I dread picking up the papers these days. Or checking my reader feed. Or FB.There’s a knot in my stomach. Jaws clenched. In anger and fear. For the injustice of it. For being a woman. In today’s world.
Reminders, that I’m just a second class citizen. As much as I try to ignore it or prod on with determination. As much as ‘society’ shrugs it off. It does exist.
Why are there so many women on the streets they ask. Dont you have anything better to do? Why all this fuss about this 1 rape? Many more are brutalised much worse, each day. “She was asking for it”. “They were asking for it”. It’s a woman’s place.
Would you trade your life for mine? For a woman’s?
Would you be able to take the pain, the humiliation, the anger, the helplessness, each day? And still shrug it off. plaster a smile on your face and do what it takes to keep your family together.
You dismiss me, us, women, as emotional, paranoid, flaky. You say we’ve got too ‘modern’.
Tell me – can you live my life?! Do you have the courage? Do you have the strength? To live a single day in my shoes.
YOU HAVE NO CLUE!!!
You have no clue what it’s like to live in constant fear and subjugation. And then pretend that everything is normal. I’ve struggled to find the right words, for what it means to be a woman, in today’s world. And failed.
Maybe, just maybe, it may get into your head if I use a cricket example. You’ve struggled to make it to the team. But just before going onto the pitch, they tie your right hand, to your back, with an invisible magical thread that you cant free yourself from. You cant tell anyone. No one can see. You struggle to hold the bat with one hand. You struggle to keep your balance as you run to catch the ball, and then you struggle to catch the ball. The spectators, your team mates, shake their head in disbelief! Hold the bat with both hands! Cant you run properly! Dummy – you’re supposed to catch the ball. They jeer at you, laugh at you, label you an incompetent wacko. Once you’re off the field, back in your small room somewhere, the thread disappears. No one sees the bonds, no one sees the torment. They see parts of the struggle, and label you a whacko, a failure, not ‘good’ enough. And then ofcourse, they say you asked for the shame, the ridicule. You’re no good. You deserve to be kicked out. See how you performed on the field, after all the faith we put in you… and this continues. Each time you step on the field. Until you give up. Until you accept, that they are right. Until you’re willing to toe the line. And live, by their rules.
I’ve been silent. I didnt blog about it. I didnt FB about it.
This incident. Nor the previous ones. Each time FB, youtube, twitter, the blogosphere were all abuzz about the rape, harassment and other such cases, I’d drop off the internet.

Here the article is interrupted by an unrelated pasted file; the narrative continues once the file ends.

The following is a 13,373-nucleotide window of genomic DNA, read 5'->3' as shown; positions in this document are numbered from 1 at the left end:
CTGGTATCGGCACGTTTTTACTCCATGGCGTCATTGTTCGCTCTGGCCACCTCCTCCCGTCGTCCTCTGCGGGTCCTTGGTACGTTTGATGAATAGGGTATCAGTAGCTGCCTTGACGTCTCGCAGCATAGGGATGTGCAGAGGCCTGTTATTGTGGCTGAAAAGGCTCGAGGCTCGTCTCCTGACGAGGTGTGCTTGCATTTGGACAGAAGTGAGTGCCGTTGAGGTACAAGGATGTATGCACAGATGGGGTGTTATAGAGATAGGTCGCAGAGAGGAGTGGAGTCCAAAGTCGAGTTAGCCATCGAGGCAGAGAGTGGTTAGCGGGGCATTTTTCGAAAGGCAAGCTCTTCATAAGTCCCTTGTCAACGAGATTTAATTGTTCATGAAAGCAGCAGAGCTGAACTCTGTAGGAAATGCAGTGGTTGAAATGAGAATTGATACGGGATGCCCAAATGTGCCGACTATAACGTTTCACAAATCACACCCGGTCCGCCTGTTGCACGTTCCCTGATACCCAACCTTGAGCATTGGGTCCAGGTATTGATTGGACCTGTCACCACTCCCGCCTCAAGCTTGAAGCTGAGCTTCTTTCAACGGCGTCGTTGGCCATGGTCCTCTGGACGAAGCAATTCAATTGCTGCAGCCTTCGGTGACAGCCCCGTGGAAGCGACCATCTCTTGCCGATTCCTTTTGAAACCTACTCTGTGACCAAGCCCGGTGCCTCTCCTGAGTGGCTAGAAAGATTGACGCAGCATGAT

Because it hurt too much. It frightened me too much. The vulnerability. That it could’ve easily been me. Each of these bring back memories. Of being groped on a bus. Of being stared at and followed on the streets. A long list of unnerving tales that my husband, brother, or parents would not like to hear. If they did, they may just turn around and tell me, that I probably brought it on to myself. They wont understand. Why I NEED to LIVE my life, inspite of all that. Why I CHOOSE to be ME. Rather than sit at home with my head covered worshipping my husband and family.
I’d like to be human. I’d like the freedom to be human. To be ME. To be a woman.
Without being marginalised, trivialised, dehumanised. Without having to struggle and ASK for respect. Without having to ask for and push for being treated fair, being treated as an equal.
But I dont have the heart to put them down in writing like she does.
I dont have the nerve to write this A Letter To The Guy Who Harassed Me Outside The Bar
My list extends beyond Ritu‘s. Though I was probably born some 20 yrs later.Reading her list brought back unpleasant memories of growing up. Those were the rules my mom brought me up by. Multiplied by a 100. I’m still struggling to unlearn it. “Do not laugh loud” “Do not speak up” “Do not voice an opinion” “Do not talk to boys”. ‘inocuous’ statements. You wont understand the impact it has on eroding a little girl’s sense of self, unless you’ve felt the pain yourself. What remains after you’ve drilled out all of that? An empty shell willing, na eager, to serve.
This incident, is not just about a single rape. Or a single woman. That’s just the visible part of the problem. She’s already said it better -:
“This dehumanization of being, steady erosion of self-respect, the constant looking over your shoulder no matter where you are”
“I saw pictures of these young girls standing their ground getting beaten up, screaming in the cops’ faces. Learned pundits question why. What is the point of this protest anyway? What do they want? It’s a pity they can’t even see this basic point. They want to be treated as humans again. I read about the rape in Delhi and the anger in me has refused to go away. Memories of those years of harassment came flooding back. If you’re a woman in Delhi, you’ve been groped and violated five times a day since you were eight. Since you were too young to even know what breasts are and what they can do to men. My years in Delhi exacted a heavy price from me. I’d instinctively step back when a man entered my personal space. This instinct finally started ebbing away after I moved to Pune. Even there, I’d instantly be on my guard, alert and tense, when a man looked over my shoulder as I worked on the laptop. This was because of Delhi and it took years for it to go away.”
“This steady erosion of self-respect“. That’s what happens to women over the years. It’s unseen. You stay silent. We stay silent. For the most, we dont even notice. The constant gaslighting. Or we ignore it.